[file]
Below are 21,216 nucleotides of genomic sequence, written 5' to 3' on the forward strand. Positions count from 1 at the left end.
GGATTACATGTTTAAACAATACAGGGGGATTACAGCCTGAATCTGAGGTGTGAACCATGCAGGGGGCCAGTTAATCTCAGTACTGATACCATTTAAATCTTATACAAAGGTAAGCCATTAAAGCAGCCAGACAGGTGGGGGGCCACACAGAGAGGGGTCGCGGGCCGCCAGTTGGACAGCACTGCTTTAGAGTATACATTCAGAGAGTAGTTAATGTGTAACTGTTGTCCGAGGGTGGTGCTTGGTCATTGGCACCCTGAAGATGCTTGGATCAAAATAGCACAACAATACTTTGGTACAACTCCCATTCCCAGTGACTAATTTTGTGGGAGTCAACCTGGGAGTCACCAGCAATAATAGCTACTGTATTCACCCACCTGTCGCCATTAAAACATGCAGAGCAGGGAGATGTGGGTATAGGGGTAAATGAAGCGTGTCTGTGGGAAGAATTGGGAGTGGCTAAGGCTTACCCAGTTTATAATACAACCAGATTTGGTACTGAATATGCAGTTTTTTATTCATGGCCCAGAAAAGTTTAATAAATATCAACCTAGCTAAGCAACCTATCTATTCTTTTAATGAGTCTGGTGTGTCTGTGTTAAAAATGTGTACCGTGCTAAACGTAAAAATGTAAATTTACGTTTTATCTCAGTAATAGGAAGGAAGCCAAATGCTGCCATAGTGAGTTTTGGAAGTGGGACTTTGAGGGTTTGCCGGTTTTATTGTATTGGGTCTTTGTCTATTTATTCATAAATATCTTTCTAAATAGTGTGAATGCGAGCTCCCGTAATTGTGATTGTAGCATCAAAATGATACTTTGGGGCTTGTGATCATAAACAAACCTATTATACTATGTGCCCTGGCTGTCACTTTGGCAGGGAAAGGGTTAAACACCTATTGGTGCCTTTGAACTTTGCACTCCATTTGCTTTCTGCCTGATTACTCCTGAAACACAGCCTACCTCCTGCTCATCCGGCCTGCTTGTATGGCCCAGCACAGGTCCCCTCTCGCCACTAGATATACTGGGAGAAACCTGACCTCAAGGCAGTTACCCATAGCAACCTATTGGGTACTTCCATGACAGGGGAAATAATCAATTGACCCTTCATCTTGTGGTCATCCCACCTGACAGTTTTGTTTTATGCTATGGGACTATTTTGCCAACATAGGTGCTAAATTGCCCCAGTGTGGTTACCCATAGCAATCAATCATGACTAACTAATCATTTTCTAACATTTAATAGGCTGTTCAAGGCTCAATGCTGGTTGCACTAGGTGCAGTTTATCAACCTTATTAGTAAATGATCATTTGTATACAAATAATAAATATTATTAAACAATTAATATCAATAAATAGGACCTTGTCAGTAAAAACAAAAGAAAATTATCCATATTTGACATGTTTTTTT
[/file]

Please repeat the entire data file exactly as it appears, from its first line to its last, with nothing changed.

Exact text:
Below are 21,216 nucleotides of genomic sequence, written 5' to 3' on the forward strand. Positions count from 1 at the left end.
GGATTACATGTTTAAACAATACAGGGGGATTACAGCCTGAATCTGAGGTGTGAACCATGCAGGGGGCCAGTTAATCTCAGTACTGATACCATTTAAATCTTATACAAAGGTAAGCCATTAAAGCAGCCAGACAGGTGGGGGGCCACACAGAGAGGGGTCGCGGGCCGCCAGTTGGACAGCACTGCTTTAGAGTATACATTCAGAGAGTAGTTAATGTGTAACTGTTGTCCGAGGGTGGTGCTTGGTCATTGGCACCCTGAAGATGCTTGGATCAAAATAGCACAACAATACTTTGGTACAACTCCCATTCCCAGTGACTAATTTTGTGGGAGTCAACCTGGGAGTCACCAGCAATAATAGCTACTGTATTCACCCACCTGTCGCCATTAAAACATGCAGAGCAGGGAGATGTGGGTATAGGGGTAAATGAAGCGTGTCTGTGGGAAGAATTGGGAGTGGCTAAGGCTTACCCAGTTTATAATACAACCAGATTTGGTACTGAATATGCAGTTTTTTATTCATGGCCCAGAAAAGTTTAATAAATATCAACCTAGCTAAGCAACCTATCTATTCTTTTAATGAGTCTGGTGTGTCTGTGTTAAAAATGTGTACCGTGCTAAACGTAAAAATGTAAATTTACGTTTTATCTCAGTAATAGGAAGGAAGCCAAATGCTGCCATAGTGAGTTTTGGAAGTGGGACTTTGAGGGTTTGCCGGTTTTATTGTATTGGGTCTTTGTCTATTTATTCATAAATATCTTTCTAAATAGTGTGAATGCGAGCTCCCGTAATTGTGATTGTAGCATCAAAATGATACTTTGGGGCTTGTGATCATAAACAAACCTATTATACTATGTGCCCTGGCTGTCACTTTGGCAGGGAAAGGGTTAAACACCTATTGGTGCCTTTGAACTTTGCACTCCATTTGCTTTCTGCCTGATTACTCCTGAAACACAGCCTACCTCCTGCTCATCCGGCCTGCTTGTATGGCCCAGCACAGGTCCCCTCTCGCCACTAGATATACTGGGAGAAACCTGACCTCAAGGCAGTTACCCATAGCAACCTATTGGGTACTTCCATGACAGGGGAAATAATCAATTGACCCTTCATCTTGTGGTCATCCCACCTGACAGTTTTGTTTTATGCTATGGGACTATTTTGCCAACATAGGTGCTAAATTGCCCCAGTGTGGTTACCCATAGCAATCAATCATGACTAACTAATCATTTTCTAACATTTAATAGGCTGTTCAAGGCTCAATGCTGGTTGCACTAGGTGCAGTTTATCAACCTTATTAGTAAATGATCATTTGTATACAAATAATAAATATTATTAAACAATTAATATCAATAAATAGGACCTTGTCAGTAAAAACAAAAGAAAATTATCCATATTTGACATGTTTTTTT